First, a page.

I’ll be honest, I really do not want to be writing this. However, it apparently needs to be said:
If you’re going to send us examples of your work, don’t plagiarize the first line.
Really, don’t plagiarize content at all. Just, don’t.
This time, we caught it. It was the first line, and it left me sitting there thinking, “wait a second, I’ve read this before.” That is the best possible outcome. Someone caught it early, and put a boot in it, before it got off the rails.
The worst possible outcome is, no one catches it before publication. At that point, someone will catch it. At that point, it will end your career. Don’t get caught plagiarizing, and the safest way to ensure you don’t get caught is to not do it in the first place.
I do understand. Writers are, by nature, intellectually omnivorous. We read some weird and obscure stuff sometimes. Pick up the pieces on the way through, and wander out the other side with a lot of ideas that we’ve spliced together along the way.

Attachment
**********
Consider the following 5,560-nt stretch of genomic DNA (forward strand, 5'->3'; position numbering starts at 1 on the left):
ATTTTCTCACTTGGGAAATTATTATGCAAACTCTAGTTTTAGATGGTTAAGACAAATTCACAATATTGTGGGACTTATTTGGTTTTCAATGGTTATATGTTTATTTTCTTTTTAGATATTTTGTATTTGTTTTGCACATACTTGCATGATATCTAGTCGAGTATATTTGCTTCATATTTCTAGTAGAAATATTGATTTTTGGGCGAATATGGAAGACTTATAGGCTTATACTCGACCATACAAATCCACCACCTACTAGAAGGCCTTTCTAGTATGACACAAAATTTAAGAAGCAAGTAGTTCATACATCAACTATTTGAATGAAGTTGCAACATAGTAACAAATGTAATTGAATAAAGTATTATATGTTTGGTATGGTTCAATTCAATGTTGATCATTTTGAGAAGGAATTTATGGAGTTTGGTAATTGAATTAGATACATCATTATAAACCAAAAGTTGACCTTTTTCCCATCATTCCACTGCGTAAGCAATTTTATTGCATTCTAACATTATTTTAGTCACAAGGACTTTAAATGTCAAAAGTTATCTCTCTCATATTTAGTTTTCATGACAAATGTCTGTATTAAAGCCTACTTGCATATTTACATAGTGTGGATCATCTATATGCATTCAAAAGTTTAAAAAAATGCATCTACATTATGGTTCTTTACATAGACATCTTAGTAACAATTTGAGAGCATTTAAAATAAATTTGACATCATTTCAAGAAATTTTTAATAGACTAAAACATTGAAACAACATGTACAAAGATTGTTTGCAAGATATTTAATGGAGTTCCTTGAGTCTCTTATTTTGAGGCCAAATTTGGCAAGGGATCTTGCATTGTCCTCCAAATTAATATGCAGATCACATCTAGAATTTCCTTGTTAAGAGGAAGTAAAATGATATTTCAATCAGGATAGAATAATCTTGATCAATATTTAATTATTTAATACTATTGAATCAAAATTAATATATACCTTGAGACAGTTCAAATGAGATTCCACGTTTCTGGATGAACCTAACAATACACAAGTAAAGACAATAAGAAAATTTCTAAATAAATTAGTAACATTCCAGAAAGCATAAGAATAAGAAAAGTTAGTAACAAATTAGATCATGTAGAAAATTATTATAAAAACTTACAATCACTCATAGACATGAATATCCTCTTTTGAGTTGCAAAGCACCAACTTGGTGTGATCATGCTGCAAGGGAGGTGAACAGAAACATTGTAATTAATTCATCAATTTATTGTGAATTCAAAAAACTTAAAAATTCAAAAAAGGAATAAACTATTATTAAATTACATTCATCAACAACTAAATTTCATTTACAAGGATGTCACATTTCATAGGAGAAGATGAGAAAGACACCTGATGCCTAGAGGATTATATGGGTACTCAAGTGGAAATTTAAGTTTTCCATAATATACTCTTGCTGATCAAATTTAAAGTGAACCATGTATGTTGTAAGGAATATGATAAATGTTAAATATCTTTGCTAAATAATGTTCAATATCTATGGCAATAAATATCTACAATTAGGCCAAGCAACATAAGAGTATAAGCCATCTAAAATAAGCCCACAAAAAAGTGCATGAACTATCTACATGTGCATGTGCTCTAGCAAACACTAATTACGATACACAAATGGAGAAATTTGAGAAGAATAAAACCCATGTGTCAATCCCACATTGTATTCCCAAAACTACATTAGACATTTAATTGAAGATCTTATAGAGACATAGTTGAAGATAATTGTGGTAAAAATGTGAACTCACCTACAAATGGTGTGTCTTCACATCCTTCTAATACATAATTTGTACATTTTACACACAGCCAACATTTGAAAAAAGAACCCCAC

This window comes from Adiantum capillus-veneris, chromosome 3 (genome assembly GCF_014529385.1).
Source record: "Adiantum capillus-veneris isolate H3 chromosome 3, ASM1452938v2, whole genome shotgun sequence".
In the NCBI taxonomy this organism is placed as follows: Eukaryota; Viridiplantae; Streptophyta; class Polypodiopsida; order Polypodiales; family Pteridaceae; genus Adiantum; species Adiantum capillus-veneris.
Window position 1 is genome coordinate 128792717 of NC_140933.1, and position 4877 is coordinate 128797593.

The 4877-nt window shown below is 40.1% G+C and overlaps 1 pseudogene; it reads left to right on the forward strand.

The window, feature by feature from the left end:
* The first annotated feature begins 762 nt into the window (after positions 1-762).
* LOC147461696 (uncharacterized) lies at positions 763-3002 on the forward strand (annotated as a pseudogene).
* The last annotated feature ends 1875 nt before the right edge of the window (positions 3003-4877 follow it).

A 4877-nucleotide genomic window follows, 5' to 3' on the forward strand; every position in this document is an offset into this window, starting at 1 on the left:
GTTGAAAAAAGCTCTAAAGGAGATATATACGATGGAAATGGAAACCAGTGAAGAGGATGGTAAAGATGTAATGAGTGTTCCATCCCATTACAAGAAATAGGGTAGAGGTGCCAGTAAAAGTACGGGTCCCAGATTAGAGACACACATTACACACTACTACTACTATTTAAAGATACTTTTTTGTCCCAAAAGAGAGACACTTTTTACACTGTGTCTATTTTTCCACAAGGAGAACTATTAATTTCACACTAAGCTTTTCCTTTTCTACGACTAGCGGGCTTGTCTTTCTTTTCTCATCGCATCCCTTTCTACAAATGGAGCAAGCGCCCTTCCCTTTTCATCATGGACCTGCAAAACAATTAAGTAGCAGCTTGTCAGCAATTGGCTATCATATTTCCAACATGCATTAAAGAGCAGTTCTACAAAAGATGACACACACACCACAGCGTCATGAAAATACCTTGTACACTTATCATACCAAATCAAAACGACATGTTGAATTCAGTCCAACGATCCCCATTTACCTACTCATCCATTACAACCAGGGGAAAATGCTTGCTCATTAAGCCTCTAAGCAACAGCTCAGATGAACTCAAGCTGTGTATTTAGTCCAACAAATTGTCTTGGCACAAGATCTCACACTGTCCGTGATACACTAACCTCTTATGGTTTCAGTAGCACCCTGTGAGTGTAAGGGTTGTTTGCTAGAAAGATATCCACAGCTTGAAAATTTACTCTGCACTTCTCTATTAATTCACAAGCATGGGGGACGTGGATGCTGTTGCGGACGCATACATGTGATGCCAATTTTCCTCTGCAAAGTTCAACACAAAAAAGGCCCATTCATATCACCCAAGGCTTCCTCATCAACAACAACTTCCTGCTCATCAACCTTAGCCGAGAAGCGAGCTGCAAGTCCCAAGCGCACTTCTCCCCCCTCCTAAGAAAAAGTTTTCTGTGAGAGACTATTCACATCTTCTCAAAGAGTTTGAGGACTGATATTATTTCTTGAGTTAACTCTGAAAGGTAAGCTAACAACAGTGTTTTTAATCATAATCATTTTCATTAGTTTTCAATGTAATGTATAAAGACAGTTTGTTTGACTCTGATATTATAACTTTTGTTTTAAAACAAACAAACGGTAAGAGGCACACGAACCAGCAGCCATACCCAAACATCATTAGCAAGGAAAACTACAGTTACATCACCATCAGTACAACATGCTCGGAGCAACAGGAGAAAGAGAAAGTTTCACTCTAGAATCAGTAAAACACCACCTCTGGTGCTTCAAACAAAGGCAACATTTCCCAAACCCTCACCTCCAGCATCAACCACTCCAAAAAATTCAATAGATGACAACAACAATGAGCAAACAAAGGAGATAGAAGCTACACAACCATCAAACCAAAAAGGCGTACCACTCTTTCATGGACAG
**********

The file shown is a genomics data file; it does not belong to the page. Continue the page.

Nothing is created in a vacuum. You’ll encounter ideas, and concepts that inspire you. You’ll see a story hook and thing, “but, what if…” That’s fine. That’s being a writer. Sometimes it’s simply saying, “hey, I found a thing that speaks to me, go, read it, check it out.” There are ways you can incorporate that into your own work. In a phrase you’ve probably heard before, write it, “in your words.”
When you see the cliche that, “great artists steal,” that is what we’re talking about. The ability to pick up something, absorb it, and turn out your understanding of it on the other end.
It is not intentionally taking something you read somewhere else and regurgitating it onto the page without fully comprehending the context. Tell us what you’ve seen, give us your version.
I’m sure the author who provoked this post thought they’d found something obscure, that spoke to them on a deep and profound level. Problem is, the text in question is instantly recognizable in its genre.